A lawsuit filed against the District government by two of the city's biggest developers over redevelopment rights at the Metro Center site in downtown Washington is scheduled to go to trial this morning after court-imposed negotiations between city officials and the developers broke off last night.
The two sides had negotiated privately for nearly a week in an effort to avoid a trial on the issue of whether the city had the right to remove developers Oliver T. Carr and Theodore Hagans from the Metro Center project last March.
According to sources close to the negotiations, tentative agreement was reached Friday on the land price -- the issue that caused city officials to try to take the $300 million project away from Carr and Hagans in the first place -- and on the construction schedule for the project.
But late yesterday, the sources said, talks reached a stalemate over one portion of the legal proceedings connected with the disputed project. D.C. Superior Court Judge Leonard Braman ordered the two sides to keep talking and said if no agreement is reached by this morning, he would begin the trial.
After Carr and Hagans were removed from the project in March because of a failure to reach agreement on a price for the 3.7 acres atop the Metro Center subway station, they sued the city, asserting that officials had no right to take that action. They won a preliminary injunction barring the city from giving the project to new developers, and the city appealed.
That appeal has not yet been decided, and it is the future of that action that is the sticking point in the current negotiations. Carr and Hagans want the appeal dropped or continued indefinitely, according to sources close to the negotiations, because the developers fear that their work on the project might be jeopardized by a future appeals court decision in favor of the city.
But former city housing director Robert L. Moore, now acting as a consultant to the city on the Metro Center project, said one portion of the ruling on the preliminary injunction would have the effect of lowering the price the city can demand for its urban renewal property. He said the city wants to continue its appeal in hopes of overturning that portion of the ruling. "We don't want [that] ruling to stand," he said.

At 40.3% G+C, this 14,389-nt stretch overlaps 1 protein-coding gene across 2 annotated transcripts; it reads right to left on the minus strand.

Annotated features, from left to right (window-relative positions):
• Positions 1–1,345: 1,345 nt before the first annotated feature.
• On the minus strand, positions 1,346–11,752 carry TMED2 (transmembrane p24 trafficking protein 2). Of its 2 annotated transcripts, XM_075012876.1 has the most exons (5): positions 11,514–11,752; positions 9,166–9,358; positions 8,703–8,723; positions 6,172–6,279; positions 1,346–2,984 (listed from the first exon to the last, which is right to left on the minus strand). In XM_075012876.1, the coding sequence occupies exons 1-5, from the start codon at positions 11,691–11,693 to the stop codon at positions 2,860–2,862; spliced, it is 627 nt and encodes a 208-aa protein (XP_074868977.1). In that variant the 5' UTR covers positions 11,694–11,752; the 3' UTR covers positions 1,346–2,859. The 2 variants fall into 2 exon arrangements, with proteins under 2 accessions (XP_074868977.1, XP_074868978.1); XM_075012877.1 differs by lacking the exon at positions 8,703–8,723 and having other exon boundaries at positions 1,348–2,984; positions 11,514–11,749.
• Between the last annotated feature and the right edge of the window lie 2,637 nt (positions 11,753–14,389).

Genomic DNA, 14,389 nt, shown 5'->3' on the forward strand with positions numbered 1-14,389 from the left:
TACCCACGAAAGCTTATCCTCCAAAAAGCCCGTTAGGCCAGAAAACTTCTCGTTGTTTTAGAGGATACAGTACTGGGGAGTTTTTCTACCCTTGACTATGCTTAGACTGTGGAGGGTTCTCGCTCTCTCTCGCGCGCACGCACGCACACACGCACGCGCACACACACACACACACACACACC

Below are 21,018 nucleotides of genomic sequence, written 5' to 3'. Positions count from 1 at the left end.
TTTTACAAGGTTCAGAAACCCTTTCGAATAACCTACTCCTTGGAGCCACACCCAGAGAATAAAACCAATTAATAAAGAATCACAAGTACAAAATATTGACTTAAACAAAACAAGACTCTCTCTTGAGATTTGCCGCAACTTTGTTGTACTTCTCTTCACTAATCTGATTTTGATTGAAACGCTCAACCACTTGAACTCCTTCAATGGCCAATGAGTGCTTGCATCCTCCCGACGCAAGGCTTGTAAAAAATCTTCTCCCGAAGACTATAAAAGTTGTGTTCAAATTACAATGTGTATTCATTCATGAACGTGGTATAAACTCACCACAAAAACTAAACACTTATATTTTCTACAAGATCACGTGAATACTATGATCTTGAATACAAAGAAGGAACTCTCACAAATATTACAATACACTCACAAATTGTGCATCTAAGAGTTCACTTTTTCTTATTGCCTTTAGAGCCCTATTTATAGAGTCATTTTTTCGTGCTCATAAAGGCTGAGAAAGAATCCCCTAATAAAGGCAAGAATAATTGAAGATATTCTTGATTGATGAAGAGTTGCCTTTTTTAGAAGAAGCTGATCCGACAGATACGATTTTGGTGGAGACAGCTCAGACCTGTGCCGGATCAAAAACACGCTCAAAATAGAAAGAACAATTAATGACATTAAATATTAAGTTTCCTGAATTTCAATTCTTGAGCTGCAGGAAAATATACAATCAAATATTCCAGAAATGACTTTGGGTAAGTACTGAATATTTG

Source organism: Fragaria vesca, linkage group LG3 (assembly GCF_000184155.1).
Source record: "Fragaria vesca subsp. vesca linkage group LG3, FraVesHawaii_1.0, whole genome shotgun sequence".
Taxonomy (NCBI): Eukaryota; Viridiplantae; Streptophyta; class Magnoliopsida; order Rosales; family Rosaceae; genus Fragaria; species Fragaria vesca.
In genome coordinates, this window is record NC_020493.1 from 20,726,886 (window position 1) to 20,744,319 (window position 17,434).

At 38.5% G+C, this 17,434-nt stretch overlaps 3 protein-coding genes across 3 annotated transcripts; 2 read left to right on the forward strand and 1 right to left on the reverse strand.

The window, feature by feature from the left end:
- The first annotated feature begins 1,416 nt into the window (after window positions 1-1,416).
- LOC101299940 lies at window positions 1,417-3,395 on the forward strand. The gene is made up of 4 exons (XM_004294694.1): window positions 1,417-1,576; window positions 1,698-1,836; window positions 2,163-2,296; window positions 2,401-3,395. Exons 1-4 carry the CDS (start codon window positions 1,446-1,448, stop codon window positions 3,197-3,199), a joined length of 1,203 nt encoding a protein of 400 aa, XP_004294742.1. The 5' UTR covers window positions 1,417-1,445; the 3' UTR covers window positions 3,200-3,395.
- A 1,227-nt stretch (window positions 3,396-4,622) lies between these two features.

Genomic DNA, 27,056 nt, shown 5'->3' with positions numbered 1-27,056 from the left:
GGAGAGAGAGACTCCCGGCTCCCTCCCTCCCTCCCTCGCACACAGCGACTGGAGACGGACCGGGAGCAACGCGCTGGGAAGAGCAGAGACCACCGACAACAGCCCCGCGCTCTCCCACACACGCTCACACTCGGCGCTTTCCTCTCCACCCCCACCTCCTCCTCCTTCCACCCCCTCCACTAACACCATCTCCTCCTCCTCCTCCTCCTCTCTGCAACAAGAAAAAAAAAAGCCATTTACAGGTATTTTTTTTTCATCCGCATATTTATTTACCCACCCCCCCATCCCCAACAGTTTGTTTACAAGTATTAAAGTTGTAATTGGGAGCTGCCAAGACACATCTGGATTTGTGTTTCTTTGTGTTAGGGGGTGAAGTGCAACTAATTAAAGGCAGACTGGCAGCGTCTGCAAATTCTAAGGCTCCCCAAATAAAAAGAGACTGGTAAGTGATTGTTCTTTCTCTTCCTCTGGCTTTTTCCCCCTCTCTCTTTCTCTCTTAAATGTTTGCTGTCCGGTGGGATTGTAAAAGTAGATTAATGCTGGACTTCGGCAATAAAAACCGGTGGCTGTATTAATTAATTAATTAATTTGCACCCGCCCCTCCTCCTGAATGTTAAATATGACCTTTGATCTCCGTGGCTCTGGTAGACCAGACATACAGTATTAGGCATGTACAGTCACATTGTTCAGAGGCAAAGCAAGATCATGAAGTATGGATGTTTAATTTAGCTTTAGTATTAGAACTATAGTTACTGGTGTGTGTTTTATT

Meanwhile, even though the initial appeal has not been heard, trial was scheduled to begin yesterday on the suit itself, which challenges the city's right to remove Carr and Hagans from the project because of the price dispute.
Braman, who had earlier urged the two sides to try to resolve their differences out of court, delayed the opening of the trial by one day as negotiations continued behind closed doors at the courthouse.
Sources close to the negotiations said the two sides agreed to an undisclosed price for the land north of G Street and between 11th and 13th streets NW. Instead of receiving the sales price in one lump sum, the sources said, the city agreed to settle for only a portion and take back a second mortgage for the remainder. That means the city will receive the rest of the money sometime in the future.
In addition, the city backed off its requirement that the entire project, which is mostly office space, be developed at one time. The developers had objected to that requirement because Washington currently has a glut of office space, and many builders are having trouble filling their new projects.
The sources said both sides agreed to begin work with construction of a new Hecht's department store on the block between 12th and 13th streets.
Hecht's officals have complained that they are losing money at their current 7th and F street NW location and want to move to Metro Center as early as possible. This spring, store officials threatened to close the downtown store and leave the city if the Metro Center redevelopment did not begin promptly.